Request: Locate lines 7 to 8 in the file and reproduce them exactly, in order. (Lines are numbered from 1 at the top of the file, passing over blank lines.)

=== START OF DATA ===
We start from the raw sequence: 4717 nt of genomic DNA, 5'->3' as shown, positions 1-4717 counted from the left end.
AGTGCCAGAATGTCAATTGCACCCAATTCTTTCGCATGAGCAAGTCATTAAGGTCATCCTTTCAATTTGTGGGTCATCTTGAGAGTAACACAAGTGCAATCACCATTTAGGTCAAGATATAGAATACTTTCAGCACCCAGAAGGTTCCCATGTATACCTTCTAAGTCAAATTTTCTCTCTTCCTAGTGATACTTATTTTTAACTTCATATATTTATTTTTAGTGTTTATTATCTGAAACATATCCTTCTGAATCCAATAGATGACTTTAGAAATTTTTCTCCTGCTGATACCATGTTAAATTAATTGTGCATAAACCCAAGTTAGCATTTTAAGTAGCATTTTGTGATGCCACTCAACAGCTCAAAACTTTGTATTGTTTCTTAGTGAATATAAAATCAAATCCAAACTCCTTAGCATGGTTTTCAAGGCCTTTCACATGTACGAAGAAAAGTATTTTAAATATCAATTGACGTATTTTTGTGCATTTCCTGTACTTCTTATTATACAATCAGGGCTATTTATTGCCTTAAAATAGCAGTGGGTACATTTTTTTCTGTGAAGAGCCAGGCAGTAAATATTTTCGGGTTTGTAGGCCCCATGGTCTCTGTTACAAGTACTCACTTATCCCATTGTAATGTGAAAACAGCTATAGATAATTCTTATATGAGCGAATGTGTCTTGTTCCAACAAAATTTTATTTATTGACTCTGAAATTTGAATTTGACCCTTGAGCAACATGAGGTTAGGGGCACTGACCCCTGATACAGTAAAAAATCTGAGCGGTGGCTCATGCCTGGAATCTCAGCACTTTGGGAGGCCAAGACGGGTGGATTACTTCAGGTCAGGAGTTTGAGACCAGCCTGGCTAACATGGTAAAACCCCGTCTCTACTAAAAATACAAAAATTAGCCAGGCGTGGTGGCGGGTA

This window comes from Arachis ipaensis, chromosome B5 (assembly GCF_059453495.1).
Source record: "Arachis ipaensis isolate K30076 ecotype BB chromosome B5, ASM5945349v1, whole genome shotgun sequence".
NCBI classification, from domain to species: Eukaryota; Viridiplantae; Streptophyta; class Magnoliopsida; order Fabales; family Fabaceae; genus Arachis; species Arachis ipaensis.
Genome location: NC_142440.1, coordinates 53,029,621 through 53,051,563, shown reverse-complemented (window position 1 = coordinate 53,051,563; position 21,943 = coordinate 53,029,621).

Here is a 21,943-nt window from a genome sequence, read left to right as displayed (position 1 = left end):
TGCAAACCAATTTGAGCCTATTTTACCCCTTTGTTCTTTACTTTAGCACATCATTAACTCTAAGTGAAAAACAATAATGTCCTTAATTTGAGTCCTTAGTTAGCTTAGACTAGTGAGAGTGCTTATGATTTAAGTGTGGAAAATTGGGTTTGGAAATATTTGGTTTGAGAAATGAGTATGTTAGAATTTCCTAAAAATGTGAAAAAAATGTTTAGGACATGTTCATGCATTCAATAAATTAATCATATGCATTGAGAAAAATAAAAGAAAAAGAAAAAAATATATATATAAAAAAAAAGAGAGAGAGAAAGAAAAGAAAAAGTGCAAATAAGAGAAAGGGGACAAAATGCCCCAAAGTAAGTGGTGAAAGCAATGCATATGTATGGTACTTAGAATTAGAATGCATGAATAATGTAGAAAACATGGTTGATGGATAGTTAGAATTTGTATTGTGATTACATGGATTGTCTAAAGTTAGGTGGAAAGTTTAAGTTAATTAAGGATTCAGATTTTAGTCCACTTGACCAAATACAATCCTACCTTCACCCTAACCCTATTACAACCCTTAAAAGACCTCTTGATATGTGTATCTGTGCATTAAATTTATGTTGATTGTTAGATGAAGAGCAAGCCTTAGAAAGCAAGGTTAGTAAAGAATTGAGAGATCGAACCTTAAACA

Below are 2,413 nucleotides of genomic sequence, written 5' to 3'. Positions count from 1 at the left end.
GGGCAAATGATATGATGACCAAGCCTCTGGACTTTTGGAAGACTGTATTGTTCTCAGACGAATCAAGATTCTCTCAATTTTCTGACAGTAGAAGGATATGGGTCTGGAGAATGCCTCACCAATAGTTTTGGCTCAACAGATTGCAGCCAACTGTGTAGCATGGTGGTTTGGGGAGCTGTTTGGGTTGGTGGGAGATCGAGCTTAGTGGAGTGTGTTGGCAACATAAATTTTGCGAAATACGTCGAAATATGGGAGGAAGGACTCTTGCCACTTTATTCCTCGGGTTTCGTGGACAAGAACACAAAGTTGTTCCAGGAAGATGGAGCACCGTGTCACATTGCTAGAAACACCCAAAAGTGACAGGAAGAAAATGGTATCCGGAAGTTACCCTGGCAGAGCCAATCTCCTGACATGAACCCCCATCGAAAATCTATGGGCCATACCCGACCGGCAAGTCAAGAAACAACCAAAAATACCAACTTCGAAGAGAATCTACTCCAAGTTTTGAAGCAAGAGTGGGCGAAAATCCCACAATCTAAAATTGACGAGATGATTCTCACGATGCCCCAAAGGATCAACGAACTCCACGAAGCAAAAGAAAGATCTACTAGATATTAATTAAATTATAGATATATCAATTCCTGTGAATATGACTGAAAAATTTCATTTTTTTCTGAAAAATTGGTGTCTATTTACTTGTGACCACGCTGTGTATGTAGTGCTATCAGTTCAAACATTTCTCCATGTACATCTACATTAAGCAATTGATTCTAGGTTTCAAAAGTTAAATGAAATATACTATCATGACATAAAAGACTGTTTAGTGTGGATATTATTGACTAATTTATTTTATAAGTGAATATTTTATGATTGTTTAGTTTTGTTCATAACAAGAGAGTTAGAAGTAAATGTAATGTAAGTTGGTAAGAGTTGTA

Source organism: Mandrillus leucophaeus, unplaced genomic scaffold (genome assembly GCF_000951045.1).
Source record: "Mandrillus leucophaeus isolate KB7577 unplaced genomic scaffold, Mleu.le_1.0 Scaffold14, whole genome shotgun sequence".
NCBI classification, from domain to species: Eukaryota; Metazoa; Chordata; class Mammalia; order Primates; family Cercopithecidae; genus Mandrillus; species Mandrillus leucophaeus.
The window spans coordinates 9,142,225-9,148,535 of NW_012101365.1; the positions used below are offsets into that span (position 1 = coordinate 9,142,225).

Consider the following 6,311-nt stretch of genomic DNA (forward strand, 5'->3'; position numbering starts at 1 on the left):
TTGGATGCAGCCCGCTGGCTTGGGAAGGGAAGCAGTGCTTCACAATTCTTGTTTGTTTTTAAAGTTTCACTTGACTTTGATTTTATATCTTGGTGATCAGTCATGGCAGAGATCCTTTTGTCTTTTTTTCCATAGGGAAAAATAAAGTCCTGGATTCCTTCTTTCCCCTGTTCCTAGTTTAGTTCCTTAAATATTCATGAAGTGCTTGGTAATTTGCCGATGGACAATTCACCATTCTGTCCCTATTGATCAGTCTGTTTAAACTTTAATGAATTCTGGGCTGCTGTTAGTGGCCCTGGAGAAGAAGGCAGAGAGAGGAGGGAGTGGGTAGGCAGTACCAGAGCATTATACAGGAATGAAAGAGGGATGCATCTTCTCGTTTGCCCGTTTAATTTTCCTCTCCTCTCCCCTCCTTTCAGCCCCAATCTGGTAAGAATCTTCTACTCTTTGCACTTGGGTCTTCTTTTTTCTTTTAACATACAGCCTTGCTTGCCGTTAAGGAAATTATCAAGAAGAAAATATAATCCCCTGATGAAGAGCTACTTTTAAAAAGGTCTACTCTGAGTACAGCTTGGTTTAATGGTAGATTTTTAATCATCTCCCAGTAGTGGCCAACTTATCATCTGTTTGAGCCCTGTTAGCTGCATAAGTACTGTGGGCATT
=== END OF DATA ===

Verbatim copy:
Here is a 21,943-nt window from a genome sequence, read left to right as displayed (position 1 = left end):
TGCAAACCAATTTGAGCCTATTTTACCCCTTTGTTCTTTACTTTAGCACATCATTAACTCTAAGTGAAAAACAATAATGTCCTTAATTTGAGTCCTTAGTTAGCTTAGACTAGTGAGAGTGCTTATGATTTAAGTGTGGAAAATTGGGTTTGGAAATATTTGGTTTGAGAAATGAGTATGTTAGAATTTCCTAAAAATGTGAAAAAAATGTTTAGGACATGTTCATGCATTCAATAAATTAATCATATGCATTGAGAAAAATAAAAGAAAAAGAAAAAAATATATATATAAAAAAAAAGAGAGAGAGAAAGAAAAGAAAAAGTGCAAATAAGAGAAAGGGGACAAAATGCCCCAAAGTAAGTGGTGAAAGCAATGCATATGTATGGTACTTAGAATTAGAATGCATGAATAATGTAGAAAACATGGTTGATGGATAGTTAGAATTTGTATTGTGATTACATGGATTGTCTAAAGTTAGGTGGAAAGTTTAAGTTAATTAAGGATTCAGATTTTAGTCCACTTGACCAAATACAATCCTACCTTCACCCTAACCCTATTACAACCCTTAAAAGACCTCTTGATATGTGTATCTGTGCATTAAATTTATGTTGATTGTTAGATGAAGAGCAAGCCTTAGAAAGCAAGGTTAGTAAAGAATTGAGAGATCGAACCTTAAACA